“Modular” has morphed into a catch-all phrase that people incorrectly use when discussing everything including shipping containers converted to housing units; mobile homes; and flat-pack homes to work-camp construction. This mis-use of the term has led to many misconceptions, misinterpretations and mistakes.
As we speak about Modular, we are speaking about one specific building strategy: modular buildings and modular homes are sectional, prefabricated buildings, or houses, that consist of multiple sections called modules that are pre-built in factories and shipped to the building site and placed by crane.
Yes, some are used in work camps and have been for years. However, as the industry continues to evolve and perfect the science, the complexity, quality and visual appeal of modular has progressed substantially to the point that in some cases you would never know that the home is modular unless you knew in advance.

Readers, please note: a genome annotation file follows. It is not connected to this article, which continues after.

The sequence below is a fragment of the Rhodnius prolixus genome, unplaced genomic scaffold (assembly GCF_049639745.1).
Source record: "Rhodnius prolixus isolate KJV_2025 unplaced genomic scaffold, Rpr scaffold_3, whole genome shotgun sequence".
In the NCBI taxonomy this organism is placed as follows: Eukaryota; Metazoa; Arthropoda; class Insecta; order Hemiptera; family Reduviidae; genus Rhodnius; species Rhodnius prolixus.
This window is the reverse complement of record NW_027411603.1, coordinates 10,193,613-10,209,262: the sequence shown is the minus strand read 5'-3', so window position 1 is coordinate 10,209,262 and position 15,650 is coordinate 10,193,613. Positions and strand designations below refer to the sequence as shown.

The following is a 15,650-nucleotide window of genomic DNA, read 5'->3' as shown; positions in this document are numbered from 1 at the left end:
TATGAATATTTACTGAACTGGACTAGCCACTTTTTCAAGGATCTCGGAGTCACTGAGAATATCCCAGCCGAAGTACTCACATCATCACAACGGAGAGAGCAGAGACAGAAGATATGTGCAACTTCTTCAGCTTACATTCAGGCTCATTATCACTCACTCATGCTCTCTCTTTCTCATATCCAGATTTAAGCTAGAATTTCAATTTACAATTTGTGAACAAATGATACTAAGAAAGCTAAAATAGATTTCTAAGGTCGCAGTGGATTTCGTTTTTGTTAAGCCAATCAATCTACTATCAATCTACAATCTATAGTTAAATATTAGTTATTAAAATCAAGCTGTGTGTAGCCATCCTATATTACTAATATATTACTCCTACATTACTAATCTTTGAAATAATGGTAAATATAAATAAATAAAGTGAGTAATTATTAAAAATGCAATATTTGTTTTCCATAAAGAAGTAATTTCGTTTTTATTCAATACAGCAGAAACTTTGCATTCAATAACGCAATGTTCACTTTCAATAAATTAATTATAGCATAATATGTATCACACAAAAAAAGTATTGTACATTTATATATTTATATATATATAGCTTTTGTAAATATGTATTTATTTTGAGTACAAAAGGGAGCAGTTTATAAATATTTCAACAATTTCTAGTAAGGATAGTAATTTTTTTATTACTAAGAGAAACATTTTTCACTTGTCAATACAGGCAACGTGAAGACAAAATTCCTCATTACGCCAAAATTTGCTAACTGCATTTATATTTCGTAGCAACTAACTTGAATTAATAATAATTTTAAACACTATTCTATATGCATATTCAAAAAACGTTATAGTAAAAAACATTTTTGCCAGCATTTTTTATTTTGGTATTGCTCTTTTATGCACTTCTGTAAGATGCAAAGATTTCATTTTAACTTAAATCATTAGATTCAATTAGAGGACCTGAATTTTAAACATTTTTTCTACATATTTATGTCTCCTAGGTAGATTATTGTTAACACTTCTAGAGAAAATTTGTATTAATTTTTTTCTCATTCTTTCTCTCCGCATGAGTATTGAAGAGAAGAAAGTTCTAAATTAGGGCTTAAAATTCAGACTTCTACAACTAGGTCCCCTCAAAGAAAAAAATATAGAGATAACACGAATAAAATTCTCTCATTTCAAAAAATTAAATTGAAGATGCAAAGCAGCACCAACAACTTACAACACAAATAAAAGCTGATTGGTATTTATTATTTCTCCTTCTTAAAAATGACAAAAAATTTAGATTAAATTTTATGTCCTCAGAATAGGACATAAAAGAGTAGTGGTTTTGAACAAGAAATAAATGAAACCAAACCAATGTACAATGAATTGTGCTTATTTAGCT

Modular Perception vs 2013 Reality
For example, the photo included with this article is a multi-family building built via modular. For a great sample of a single family home built using modualr construction check out this video walk-through: Modular Building video walkthrough
Or how about this, Modular done on a giant scale. As you read the article at this link consider this key sentence: ".... is part of a wave of outsourcing that could do for the construction industry what Indian companies did for back-office services….. where every single bolt and screw is noted in the computer." Read how modular construction is reducing the speed and cost of building major manufacturing plants and industrial factories. Modular Construction Speeding Progress
But Does It Make Sense For Residential Development? - or is it another fad that will fade away